For the Record: Joseph Groia Hearing - August 30, 2013

The following is a summary of key dates, decisions and Orders from the Joseph Groia disciplinary proceeding.

September 9 and 10, 2013 – Appeal hearing. More information on current hearings is available here.

July 26, 2013 - Motion for removal of Appeal Panel member Peter C. Wardle dismissed. Written reasons are available here.

May 7, 2013 – Hearing Panel Order from April 18, 2013 stayed, pending appeal. Order is available here.

April 25, 2013 – Notice of Appeal and Supplementary Notice of Appeal are filed, relating to finding and penalty. Notices are available here.

April 18, 2013 – The Hearing Panel’s decision in relation to penalty released, together with the Decision and Order. The reasons for the decision on penalty are publicly available on (2013 ONLSHP 59 (CanLII)), or by clicking on this link:

The reasons for the decision set out and consider the factors for determining the appropriate penalty, including discipline history (none in the case of Mr. Groia), extenuating circumstances, likelihood of recurrence, and the extent and duration of the misconduct. In its decision, the Hearing Panel confirms the importance of its penalty having a generally deterring effect on the profession to ensure similar conduct does not occur, as well as having the effect of specifically deterring Mr. Groia who was found to lack insight into his conduct. The decision also addresses the misconduct’s negative impact on both the administration of justice and the public’s confidence in the administration of justice. The Hearing Panel imposed a two-month suspension and ordered Mr. Groia to pay $246,960.53 on account of costs and disbursements by April 1, 2018.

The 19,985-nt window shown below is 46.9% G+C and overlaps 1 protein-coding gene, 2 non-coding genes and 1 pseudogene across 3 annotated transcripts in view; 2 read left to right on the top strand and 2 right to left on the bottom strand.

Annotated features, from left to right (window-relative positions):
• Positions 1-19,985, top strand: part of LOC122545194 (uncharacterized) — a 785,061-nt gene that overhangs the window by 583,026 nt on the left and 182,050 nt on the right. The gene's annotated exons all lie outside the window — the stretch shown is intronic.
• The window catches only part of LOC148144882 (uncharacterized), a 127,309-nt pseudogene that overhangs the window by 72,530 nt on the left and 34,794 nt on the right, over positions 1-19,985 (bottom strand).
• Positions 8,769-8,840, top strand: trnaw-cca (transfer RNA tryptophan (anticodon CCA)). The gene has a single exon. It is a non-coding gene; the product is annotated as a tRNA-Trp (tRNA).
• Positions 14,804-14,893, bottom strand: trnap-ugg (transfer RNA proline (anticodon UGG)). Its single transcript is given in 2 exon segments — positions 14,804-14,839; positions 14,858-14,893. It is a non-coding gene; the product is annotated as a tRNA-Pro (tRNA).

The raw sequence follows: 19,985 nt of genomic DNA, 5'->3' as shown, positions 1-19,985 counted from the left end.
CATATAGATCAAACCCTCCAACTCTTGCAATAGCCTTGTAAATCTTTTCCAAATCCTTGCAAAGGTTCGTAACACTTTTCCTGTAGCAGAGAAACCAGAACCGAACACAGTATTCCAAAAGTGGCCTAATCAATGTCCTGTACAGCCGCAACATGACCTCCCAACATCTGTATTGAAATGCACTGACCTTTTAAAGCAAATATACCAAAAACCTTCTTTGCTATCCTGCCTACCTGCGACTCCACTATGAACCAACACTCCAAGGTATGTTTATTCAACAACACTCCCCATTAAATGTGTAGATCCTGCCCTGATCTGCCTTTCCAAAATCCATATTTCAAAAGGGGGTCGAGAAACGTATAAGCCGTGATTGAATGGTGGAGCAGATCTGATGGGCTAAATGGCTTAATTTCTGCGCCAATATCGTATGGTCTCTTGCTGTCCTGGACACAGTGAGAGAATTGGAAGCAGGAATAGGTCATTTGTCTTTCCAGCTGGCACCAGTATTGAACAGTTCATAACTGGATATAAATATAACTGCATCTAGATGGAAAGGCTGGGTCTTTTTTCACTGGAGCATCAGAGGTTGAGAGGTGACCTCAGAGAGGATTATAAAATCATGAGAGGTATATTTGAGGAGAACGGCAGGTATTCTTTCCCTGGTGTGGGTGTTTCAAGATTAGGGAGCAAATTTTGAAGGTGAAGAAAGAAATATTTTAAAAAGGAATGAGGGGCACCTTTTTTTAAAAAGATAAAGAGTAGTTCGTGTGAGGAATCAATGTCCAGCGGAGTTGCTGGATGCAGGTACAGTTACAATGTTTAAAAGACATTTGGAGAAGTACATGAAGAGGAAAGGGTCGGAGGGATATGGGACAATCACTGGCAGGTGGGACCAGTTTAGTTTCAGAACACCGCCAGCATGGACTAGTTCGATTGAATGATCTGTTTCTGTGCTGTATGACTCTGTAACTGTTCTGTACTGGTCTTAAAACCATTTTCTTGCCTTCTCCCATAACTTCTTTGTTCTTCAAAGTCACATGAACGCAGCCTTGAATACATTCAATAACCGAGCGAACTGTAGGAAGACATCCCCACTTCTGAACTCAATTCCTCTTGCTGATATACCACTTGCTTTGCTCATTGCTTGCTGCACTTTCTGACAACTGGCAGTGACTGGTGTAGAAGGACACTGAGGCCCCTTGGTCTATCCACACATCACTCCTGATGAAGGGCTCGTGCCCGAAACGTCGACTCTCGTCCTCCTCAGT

Order is available here.

June 28, 2012 - The Hearing Panel's decision in relation to Joseph Groia released. The decision is publicly available on (2012 ONLSHP94 (CanLII), or by clicking on this link:

The decision deals with issues such as showing courtesy and respect toward the Court and to other counsel, communicating in a proper and professional tone with counsel, acting in good faith such as avoiding uninformed criticism and showing civility. In its decision, the Hearing Panel confirms for the profession that zealous advocacy and civility are compatible. The decision adds to the Law Society's jurisprudence about what constitutes incivility, and provides insight into the expectations of licensees in relation to the administration of justice and their behavior in the Court.

The Hearing Panel addresses several major issues in its decision. Some of those issues are highlighted in this discussion paper